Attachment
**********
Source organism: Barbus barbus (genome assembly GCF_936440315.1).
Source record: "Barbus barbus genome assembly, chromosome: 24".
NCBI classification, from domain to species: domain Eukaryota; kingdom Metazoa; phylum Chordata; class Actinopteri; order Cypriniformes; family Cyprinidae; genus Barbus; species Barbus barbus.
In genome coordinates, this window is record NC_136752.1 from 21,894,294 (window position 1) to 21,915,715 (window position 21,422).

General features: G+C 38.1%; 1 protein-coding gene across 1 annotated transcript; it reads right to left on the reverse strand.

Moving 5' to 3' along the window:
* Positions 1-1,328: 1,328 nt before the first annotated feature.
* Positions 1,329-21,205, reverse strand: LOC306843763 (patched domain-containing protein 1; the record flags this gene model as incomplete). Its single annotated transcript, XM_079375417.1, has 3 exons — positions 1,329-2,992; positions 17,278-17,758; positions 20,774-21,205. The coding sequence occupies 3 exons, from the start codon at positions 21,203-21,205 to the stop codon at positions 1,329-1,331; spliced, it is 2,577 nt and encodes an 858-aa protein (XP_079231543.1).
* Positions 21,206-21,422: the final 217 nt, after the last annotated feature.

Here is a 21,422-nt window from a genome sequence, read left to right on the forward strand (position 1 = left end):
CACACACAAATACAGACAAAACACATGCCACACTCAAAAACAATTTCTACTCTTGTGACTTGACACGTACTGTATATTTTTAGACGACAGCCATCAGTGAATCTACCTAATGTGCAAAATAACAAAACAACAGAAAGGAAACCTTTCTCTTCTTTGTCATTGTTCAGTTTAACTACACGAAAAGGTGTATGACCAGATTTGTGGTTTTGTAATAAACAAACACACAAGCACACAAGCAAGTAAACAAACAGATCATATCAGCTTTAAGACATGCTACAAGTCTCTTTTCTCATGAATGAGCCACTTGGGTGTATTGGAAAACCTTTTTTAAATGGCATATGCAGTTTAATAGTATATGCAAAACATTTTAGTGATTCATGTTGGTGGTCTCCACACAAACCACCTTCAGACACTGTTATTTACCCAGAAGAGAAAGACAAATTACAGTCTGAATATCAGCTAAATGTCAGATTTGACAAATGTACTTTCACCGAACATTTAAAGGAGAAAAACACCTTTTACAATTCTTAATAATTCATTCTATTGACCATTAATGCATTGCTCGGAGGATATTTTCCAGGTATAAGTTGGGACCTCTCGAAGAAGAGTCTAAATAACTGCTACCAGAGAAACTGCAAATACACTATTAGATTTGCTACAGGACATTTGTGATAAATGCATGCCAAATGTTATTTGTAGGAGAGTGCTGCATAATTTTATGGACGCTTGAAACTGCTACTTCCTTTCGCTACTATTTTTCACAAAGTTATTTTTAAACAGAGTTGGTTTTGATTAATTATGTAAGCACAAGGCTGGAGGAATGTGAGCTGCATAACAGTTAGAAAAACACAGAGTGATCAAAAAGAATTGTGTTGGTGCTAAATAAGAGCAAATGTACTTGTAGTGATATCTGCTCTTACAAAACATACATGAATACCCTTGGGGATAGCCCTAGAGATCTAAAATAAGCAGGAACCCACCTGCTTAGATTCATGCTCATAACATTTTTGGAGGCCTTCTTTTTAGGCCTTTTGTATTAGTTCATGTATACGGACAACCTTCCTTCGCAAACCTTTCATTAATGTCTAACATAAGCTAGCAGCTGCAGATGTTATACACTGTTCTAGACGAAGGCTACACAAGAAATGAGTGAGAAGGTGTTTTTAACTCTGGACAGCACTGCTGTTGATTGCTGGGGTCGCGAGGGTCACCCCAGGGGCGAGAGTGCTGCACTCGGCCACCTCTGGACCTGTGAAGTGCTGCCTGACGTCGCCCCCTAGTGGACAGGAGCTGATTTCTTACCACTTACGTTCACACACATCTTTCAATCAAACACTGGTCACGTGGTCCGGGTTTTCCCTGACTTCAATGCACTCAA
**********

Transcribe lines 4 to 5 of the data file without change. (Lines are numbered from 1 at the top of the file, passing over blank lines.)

In genome coordinates, this window is record NC_136752.1 from 21,894,294 (window position 1) to 21,915,715 (window position 21,422).

General features: G+C 38.1%; 1 protein-coding gene across 1 annotated transcript; it reads right to left on the reverse strand.